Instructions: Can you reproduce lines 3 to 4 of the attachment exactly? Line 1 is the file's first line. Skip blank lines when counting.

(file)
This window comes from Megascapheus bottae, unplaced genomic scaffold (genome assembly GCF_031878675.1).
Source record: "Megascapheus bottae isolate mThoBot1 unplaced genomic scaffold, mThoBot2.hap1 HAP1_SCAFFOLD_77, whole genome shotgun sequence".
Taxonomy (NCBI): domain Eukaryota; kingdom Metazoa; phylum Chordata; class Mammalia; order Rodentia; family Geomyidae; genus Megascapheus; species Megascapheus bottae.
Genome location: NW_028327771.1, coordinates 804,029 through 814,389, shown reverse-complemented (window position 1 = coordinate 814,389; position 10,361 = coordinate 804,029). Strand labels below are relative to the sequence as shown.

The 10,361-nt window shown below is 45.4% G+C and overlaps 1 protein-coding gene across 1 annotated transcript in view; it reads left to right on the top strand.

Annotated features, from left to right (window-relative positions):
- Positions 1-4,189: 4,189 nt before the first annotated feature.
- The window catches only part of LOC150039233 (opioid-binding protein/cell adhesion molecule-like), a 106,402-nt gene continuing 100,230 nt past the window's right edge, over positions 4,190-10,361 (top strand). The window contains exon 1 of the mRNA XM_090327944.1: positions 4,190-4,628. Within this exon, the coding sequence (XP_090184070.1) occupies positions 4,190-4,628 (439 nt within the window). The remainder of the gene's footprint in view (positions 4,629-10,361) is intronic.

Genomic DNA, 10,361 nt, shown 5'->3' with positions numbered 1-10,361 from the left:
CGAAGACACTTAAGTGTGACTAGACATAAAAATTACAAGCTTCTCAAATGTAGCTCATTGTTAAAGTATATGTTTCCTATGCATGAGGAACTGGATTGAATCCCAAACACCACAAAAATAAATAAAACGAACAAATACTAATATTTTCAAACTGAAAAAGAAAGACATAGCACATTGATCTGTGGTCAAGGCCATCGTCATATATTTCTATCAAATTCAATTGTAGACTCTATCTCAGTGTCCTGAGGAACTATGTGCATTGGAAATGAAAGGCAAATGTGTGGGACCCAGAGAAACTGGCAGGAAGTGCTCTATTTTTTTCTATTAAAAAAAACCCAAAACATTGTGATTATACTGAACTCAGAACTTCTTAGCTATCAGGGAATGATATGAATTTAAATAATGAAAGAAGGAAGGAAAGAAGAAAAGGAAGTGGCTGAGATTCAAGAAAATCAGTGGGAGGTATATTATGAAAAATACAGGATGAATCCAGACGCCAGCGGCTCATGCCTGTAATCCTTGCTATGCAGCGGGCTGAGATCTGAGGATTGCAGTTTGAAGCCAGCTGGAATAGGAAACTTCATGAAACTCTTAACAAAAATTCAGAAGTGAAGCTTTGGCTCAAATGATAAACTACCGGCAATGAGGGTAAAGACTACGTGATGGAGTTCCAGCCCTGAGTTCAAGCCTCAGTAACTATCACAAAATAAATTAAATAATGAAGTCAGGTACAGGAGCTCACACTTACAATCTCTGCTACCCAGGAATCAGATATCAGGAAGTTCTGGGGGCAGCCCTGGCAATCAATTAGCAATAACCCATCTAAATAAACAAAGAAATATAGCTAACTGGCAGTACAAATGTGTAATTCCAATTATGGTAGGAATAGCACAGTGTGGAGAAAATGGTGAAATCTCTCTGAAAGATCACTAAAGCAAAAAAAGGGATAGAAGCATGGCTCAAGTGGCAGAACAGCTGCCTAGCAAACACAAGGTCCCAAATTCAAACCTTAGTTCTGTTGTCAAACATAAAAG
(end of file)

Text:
Taxonomy (NCBI): domain Eukaryota; kingdom Metazoa; phylum Chordata; class Mammalia; order Rodentia; family Geomyidae; genus Megascapheus; species Megascapheus bottae.
Genome location: NW_028327771.1, coordinates 804,029 through 814,389, shown reverse-complemented (window position 1 = coordinate 814,389; position 10,361 = coordinate 804,029). Strand labels below are relative to the sequence as shown.